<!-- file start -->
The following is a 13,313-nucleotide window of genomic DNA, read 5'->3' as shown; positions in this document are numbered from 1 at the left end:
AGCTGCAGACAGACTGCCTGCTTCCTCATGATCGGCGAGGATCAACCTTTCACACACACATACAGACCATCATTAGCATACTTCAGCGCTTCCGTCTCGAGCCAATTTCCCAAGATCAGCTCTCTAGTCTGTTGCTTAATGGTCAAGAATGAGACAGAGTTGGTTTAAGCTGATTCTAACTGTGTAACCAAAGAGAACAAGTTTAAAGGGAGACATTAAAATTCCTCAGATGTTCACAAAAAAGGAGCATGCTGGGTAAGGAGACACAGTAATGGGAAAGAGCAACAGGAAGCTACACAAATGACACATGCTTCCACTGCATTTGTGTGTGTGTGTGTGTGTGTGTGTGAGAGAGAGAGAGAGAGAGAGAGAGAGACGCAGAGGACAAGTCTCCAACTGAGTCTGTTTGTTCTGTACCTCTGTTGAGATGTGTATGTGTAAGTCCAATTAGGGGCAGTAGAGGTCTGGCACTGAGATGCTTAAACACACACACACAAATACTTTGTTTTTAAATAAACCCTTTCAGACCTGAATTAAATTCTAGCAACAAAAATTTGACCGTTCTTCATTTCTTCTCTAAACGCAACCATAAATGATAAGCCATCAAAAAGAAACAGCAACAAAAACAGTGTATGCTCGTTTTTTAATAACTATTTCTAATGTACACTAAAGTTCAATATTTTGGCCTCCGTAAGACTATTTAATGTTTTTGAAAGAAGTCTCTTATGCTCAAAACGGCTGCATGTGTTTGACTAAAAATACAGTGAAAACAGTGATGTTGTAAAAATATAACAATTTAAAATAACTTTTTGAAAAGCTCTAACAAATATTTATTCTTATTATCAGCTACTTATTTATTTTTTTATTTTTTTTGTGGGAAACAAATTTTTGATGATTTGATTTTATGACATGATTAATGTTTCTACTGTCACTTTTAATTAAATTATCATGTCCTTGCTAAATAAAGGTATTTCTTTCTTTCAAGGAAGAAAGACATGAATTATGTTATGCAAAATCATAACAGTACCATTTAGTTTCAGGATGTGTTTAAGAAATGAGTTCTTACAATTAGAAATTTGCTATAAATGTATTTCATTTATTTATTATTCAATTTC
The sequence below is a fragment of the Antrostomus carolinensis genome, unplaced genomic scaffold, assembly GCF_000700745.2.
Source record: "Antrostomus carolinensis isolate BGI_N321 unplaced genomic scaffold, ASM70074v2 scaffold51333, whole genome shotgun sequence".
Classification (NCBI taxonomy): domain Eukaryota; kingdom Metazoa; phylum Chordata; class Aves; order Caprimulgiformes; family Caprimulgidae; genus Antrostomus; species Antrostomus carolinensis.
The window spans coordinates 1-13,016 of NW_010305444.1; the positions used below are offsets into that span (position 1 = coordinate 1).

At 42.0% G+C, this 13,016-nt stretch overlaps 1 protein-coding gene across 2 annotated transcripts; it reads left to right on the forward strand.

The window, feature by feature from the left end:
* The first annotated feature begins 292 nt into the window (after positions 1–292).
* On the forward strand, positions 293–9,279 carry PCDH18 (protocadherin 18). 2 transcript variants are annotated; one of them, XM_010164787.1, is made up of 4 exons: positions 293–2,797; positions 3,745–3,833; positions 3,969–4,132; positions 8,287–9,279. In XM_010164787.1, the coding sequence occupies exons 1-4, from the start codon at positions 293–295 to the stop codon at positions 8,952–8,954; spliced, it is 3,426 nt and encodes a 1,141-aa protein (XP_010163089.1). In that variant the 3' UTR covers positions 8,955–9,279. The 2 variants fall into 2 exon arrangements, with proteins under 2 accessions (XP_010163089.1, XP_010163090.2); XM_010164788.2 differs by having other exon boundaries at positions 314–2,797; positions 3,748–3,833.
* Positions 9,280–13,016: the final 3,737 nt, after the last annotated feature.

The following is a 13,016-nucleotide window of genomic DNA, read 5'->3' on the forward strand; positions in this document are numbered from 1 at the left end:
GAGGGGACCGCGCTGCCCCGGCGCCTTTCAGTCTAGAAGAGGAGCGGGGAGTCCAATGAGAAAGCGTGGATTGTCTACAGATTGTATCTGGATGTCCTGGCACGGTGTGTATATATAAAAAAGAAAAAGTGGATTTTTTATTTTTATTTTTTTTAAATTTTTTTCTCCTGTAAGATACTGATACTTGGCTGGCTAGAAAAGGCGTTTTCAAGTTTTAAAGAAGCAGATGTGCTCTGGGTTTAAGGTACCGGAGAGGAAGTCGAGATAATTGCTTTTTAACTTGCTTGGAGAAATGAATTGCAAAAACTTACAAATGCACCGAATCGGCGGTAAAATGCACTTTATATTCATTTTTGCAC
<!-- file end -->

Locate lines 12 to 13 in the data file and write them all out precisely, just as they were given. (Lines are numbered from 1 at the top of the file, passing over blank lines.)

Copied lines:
The following is a 13,016-nucleotide window of genomic DNA, read 5'->3' on the forward strand; positions in this document are numbered from 1 at the left end:
GAGGGGACCGCGCTGCCCCGGCGCCTTTCAGTCTAGAAGAGGAGCGGGGAGTCCAATGAGAAAGCGTGGATTGTCTACAGATTGTATCTGGATGTCCTGGCACGGTGTGTATATATAAAAAAGAAAAAGTGGATTTTTTATTTTTATTTTTTTTAAATTTTTTTCTCCTGTAAGATACTGATACTTGGCTGGCTAGAAAAGGCGTTTTCAAGTTTTAAAGAAGCAGATGTGCTCTGGGTTTAAGGTACCGGAGAGGAAGTCGAGATAATTGCTTTTTAACTTGCTTGGAGAAATGAATTGCAAAAACTTACAAATGCACCGAATCGGCGGTAAAATGCACTTTATATTCATTTTTGCAC